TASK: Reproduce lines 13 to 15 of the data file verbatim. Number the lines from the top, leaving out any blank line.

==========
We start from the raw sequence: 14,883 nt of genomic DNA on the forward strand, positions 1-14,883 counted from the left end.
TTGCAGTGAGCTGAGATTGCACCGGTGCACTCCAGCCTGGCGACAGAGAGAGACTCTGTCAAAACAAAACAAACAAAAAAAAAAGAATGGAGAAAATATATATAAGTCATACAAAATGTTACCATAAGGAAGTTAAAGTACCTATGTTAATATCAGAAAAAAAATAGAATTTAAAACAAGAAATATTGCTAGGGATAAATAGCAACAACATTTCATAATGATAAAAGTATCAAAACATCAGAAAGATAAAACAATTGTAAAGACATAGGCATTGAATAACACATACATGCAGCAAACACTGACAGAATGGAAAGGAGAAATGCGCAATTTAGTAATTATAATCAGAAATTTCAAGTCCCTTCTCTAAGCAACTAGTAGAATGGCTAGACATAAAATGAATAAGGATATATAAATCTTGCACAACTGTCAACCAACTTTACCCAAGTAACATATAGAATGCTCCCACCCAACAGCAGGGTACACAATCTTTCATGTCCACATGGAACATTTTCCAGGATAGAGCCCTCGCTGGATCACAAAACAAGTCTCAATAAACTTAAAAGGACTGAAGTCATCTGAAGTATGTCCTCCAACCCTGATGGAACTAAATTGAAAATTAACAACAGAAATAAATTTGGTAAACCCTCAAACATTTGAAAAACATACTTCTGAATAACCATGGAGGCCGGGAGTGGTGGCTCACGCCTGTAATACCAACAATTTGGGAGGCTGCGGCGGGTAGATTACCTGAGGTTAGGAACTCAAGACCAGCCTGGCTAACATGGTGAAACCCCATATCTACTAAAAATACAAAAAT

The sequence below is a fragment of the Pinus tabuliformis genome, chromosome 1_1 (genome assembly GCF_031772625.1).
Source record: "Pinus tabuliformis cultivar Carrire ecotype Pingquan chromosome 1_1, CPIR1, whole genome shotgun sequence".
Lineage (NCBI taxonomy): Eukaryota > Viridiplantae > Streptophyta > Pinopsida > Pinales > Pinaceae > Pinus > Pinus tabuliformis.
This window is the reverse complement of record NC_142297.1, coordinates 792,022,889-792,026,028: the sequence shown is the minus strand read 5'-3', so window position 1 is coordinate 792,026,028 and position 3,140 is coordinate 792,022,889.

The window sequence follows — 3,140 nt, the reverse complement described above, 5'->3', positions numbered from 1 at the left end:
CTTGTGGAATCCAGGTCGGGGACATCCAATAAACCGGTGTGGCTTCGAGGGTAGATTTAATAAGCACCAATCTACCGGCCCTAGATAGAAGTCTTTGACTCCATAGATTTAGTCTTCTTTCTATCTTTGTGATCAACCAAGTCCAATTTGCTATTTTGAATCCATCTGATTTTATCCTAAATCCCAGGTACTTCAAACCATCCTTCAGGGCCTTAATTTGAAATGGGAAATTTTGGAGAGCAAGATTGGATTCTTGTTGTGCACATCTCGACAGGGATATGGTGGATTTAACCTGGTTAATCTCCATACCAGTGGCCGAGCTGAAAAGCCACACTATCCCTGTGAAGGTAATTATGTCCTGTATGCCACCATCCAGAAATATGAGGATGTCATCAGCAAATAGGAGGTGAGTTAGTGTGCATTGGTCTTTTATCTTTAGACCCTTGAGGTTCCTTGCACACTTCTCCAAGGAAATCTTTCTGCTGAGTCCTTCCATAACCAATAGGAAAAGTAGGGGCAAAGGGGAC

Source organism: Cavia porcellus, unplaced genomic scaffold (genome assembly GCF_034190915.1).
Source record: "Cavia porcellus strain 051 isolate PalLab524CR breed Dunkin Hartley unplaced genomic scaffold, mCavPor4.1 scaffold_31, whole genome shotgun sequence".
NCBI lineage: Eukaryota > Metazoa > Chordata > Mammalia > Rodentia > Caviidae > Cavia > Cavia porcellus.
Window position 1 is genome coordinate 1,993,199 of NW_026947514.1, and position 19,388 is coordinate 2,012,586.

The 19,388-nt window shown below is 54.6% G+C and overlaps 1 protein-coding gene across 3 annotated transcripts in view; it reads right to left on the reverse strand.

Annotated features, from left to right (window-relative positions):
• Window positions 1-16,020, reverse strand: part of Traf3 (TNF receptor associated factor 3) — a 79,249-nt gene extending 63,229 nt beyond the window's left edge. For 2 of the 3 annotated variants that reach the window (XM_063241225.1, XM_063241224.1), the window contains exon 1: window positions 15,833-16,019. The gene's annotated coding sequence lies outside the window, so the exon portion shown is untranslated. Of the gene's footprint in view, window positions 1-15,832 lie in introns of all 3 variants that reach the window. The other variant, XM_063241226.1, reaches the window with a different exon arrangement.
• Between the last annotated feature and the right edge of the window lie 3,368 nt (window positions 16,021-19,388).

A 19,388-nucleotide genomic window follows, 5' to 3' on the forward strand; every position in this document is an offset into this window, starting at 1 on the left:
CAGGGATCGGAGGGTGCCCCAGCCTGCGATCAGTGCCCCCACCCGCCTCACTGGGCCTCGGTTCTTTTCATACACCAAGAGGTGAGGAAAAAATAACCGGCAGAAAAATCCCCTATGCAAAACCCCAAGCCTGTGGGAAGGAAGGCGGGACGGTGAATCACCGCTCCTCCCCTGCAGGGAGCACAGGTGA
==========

The 19,388-nt window shown below is 54.6% G+C and overlaps 1 protein-coding gene across 3 annotated transcripts in view; it reads right to left on the reverse strand.

Annotated features, from left to right (window-relative positions):
• Window positions 1-16,020, reverse strand: part of Traf3 (TNF receptor associated factor 3) — a 79,249-nt gene extending 63,229 nt beyond the window's left edge. For 2 of the 3 annotated variants that reach the window (XM_063241225.1, XM_063241224.1), the window contains exon 1: window positions 15,833-16,019. The gene's annotated coding sequence lies outside the window, so the exon portion shown is untranslated. Of the gene's footprint in view, window positions 1-15,832 lie in introns of all 3 variants that reach the window. The other variant, XM_063241226.1, reaches the window with a different exon arrangement.